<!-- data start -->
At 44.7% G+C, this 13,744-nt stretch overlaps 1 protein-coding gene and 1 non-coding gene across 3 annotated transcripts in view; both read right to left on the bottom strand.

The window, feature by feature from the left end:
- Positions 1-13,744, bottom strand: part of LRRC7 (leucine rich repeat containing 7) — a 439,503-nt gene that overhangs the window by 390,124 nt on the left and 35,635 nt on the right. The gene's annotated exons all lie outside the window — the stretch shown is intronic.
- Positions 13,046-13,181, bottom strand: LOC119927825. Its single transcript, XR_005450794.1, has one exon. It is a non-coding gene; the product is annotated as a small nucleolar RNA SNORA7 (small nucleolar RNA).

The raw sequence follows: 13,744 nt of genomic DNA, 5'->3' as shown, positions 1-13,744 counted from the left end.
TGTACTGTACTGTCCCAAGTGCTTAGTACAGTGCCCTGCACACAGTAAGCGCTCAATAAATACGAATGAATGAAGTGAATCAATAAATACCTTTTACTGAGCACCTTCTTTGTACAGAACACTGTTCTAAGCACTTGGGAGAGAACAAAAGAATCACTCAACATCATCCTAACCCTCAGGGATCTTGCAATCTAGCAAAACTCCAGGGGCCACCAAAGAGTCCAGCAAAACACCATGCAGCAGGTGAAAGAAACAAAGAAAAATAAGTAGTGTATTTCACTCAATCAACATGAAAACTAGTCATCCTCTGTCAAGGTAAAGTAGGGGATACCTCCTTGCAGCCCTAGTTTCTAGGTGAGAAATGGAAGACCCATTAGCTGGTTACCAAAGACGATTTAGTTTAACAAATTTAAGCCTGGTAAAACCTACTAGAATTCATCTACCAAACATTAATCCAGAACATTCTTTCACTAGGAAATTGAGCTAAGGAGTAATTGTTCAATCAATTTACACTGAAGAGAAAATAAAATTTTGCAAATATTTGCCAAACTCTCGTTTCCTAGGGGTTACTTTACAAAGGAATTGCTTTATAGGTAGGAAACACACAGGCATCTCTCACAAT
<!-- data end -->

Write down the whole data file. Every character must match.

At 44.7% G+C, this 13,744-nt stretch overlaps 1 protein-coding gene and 1 non-coding gene across 3 annotated transcripts in view; both read right to left on the bottom strand.

The window, feature by feature from the left end:
- Positions 1-13,744, bottom strand: part of LRRC7 (leucine rich repeat containing 7) — a 439,503-nt gene that overhangs the window by 390,124 nt on the left and 35,635 nt on the right. The gene's annotated exons all lie outside the window — the stretch shown is intronic.
- Positions 13,046-13,181, bottom strand: LOC119927825. Its single transcript, XR_005450794.1, has one exon. It is a non-coding gene; the product is annotated as a small nucleolar RNA SNORA7 (small nucleolar RNA).

The raw sequence follows: 13,744 nt of genomic DNA, 5'->3' as shown, positions 1-13,744 counted from the left end.
TGTACTGTACTGTCCCAAGTGCTTAGTACAGTGCCCTGCACACAGTAAGCGCTCAATAAATACGAATGAATGAAGTGAATCAATAAATACCTTTTACTGAGCACCTTCTTTGTACAGAACACTGTTCTAAGCACTTGGGAGAGAACAAAAGAATCACTCAACATCATCCTAACCCTCAGGGATCTTGCAATCTAGCAAAACTCCAGGGGCCACCAAAGAGTCCAGCAAAACACCATGCAGCAGGTGAAAGAAACAAAGAAAAATAAGTAGTGTATTTCACTCAATCAACATGAAAACTAGTCATCCTCTGTCAAGGTAAAGTAGGGGATACCTCCTTGCAGCCCTAGTTTCTAGGTGAGAAATGGAAGACCCATTAGCTGGTTACCAAAGACGATTTAGTTTAACAAATTTAAGCCTGGTAAAACCTACTAGAATTCATCTACCAAACATTAATCCAGAACATTCTTTCACTAGGAAATTGAGCTAAGGAGTAATTGTTCAATCAATTTACACTGAAGAGAAAATAAAATTTTGCAAATATTTGCCAAACTCTCGTTTCCTAGGGGTTACTTTACAAAGGAATTGCTTTATAGGTAGGAAACACACAGGCATCTCTCACAAT